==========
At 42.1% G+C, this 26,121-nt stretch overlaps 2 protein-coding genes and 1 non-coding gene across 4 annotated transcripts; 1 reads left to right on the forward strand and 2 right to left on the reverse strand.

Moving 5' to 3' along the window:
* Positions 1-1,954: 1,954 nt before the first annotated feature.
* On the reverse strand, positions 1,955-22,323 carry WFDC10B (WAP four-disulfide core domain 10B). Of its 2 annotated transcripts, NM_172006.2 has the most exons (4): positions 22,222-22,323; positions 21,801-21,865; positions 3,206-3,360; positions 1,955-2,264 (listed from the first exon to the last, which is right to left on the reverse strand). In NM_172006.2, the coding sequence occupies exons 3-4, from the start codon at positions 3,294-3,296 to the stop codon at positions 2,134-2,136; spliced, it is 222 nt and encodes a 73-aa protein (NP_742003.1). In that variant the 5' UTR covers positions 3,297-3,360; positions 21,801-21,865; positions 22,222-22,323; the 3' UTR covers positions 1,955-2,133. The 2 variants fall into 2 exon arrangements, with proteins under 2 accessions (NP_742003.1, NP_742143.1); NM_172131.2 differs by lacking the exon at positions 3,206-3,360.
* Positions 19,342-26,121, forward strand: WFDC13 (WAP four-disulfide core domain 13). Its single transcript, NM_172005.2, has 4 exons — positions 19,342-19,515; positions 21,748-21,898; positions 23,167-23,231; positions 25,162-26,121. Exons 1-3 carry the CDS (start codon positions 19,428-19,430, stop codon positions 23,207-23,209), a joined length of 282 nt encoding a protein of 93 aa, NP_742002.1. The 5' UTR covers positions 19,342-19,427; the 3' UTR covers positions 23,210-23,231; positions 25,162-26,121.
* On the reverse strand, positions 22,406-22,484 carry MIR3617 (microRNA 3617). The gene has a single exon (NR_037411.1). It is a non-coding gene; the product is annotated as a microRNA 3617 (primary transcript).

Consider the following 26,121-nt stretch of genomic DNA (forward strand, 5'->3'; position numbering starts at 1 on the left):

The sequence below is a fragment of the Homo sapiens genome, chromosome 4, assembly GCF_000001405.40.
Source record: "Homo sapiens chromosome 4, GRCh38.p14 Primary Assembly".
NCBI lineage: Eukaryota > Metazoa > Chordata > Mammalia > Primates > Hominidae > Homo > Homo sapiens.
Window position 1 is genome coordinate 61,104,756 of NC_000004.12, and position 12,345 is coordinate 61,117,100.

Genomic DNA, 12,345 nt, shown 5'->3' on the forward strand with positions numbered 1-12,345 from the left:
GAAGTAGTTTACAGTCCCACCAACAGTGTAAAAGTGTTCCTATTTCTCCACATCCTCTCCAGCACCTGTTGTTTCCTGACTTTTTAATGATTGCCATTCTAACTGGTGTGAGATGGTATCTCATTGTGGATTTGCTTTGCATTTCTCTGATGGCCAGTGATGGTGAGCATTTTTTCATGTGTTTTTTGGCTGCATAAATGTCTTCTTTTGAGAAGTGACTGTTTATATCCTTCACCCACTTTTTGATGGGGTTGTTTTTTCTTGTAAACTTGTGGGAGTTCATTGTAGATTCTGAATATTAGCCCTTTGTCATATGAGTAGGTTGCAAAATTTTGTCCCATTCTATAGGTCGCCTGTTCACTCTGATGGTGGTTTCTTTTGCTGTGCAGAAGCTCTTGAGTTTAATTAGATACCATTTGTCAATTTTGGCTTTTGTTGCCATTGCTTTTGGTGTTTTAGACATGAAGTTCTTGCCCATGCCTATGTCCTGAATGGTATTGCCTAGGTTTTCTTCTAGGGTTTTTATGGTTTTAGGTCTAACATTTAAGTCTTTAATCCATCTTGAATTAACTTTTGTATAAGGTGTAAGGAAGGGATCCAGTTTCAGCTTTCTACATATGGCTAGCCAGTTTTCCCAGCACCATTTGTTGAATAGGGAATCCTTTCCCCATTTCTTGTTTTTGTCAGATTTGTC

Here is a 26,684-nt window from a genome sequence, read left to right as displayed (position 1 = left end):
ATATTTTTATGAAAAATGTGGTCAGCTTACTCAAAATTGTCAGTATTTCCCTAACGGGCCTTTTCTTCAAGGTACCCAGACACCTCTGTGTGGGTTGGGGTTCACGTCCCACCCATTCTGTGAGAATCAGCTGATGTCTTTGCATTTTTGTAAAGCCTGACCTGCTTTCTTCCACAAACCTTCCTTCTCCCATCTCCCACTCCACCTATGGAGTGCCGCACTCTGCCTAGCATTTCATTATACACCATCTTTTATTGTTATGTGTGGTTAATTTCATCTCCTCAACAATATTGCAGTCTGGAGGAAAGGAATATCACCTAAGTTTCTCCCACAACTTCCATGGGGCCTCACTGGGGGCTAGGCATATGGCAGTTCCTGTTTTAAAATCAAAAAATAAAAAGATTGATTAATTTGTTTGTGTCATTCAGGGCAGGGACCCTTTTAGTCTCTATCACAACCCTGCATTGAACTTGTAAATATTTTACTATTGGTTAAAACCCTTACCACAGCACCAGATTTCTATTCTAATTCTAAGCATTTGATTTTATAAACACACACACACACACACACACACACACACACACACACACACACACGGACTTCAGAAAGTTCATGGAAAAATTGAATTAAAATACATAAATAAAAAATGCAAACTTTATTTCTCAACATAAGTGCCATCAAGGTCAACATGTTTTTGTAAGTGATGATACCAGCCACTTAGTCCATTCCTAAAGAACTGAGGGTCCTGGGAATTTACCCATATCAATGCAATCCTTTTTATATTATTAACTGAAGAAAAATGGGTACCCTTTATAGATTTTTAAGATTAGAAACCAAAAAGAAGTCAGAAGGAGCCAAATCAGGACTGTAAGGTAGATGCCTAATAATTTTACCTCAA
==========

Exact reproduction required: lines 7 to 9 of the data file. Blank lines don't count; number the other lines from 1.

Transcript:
Consider the following 26,121-nt stretch of genomic DNA (forward strand, 5'->3'; position numbering starts at 1 on the left):

The sequence below is a fragment of the Homo sapiens genome, chromosome 4, assembly GCF_000001405.40.
Source record: "Homo sapiens chromosome 4, GRCh38.p14 Primary Assembly".